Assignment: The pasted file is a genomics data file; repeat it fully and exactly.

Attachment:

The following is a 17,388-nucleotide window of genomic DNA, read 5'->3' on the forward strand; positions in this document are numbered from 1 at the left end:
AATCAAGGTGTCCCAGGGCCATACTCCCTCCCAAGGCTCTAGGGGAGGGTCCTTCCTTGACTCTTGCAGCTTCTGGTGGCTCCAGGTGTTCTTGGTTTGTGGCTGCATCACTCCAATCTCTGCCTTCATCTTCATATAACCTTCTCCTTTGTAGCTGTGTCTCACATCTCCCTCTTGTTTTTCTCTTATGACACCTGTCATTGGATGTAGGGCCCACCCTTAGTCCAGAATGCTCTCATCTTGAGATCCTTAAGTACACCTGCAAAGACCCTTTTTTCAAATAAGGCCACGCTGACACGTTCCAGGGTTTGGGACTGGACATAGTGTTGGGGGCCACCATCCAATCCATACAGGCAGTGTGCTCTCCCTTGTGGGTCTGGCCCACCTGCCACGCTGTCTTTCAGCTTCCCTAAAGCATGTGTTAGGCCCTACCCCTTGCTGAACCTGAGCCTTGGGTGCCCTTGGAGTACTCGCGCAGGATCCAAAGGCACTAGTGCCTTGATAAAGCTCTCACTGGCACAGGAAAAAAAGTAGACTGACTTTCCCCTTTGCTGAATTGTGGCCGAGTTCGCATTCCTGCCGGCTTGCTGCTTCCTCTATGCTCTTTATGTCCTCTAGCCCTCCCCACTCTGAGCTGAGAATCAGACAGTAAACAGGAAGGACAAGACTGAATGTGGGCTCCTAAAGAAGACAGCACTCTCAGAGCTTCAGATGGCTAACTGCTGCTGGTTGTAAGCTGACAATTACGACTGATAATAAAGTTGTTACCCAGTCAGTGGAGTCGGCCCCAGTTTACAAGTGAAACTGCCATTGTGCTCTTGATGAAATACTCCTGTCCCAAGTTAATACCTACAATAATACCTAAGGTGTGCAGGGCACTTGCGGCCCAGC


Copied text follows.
The following is a 17,388-nucleotide window of genomic DNA, read 5'->3' on the forward strand; positions in this document are numbered from 1 at the left end:
AATCAAGGTGTCCCAGGGCCATACTCCCTCCCAAGGCTCTAGGGGAGGGTCCTTCCTTGACTCTTGCAGCTTCTGGTGGCTCCAGGTGTTCTTGGTTTGTGGCTGCATCACTCCAATCTCTGCCTTCATCTTCATATAACCTTCTCCTTTGTAGCTGTGTCTCACATCTCCCTCTTGTTTTTCTCTTATGACACCTGTCATTGGATGTAGGGCCCACCCTTAGTCCAGAATGCTCTCATCTTGAGATCCTTAAGTACACCTGCAAAGACCCTTTTTTCAAATAAGGCCACGCTGACACGTTCCAGGGTTTGGGACTGGACATAGTGTTGGGGGCCACCATCCAATCCATACAGGCAGTGTGCTCTCCCTTGTGGGTCTGGCCCACCTGCCACGCTGTCTTTCAGCTTCCCTAAAGCATGTGTTAGGCCCTACCCCTTGCTGAACCTGAGCCTTGGGTGCCCTTGGAGTACTCGCGCAGGATCCAAAGGCACTAGTGCCTTGATAAAGCTCTCACTGGCACAGGAAAAAAAGTAGACTGACTTTCCCCTTTGCTGAATTGTGGCCGAGTTCGCATTCCTGCCGGCTTGCTGCTTCCTCTATGCTCTTTATGTCCTCTAGCCCTCCCCACTCTGAGCTGAGAATCAGACAGTAAACAGGAAGGACAAGACTGAATGTGGGCTCCTAAAGAAGACAGCACTCTCAGAGCTTCAGATGGCTAACTGCTGCTGGTTGTAAGCTGACAATTACGACTGATAATAAAGTTGTTACCCAGTCAGTGGAGTCGGCCCCAGTTTACAAGTGAAACTGCCATTGTGCTCTTGATGAAATACTCCTGTCCCAAGTTAATACCTACAATAATACCTAAGGTGTGCAGGGCACTTGCGGCCCAGC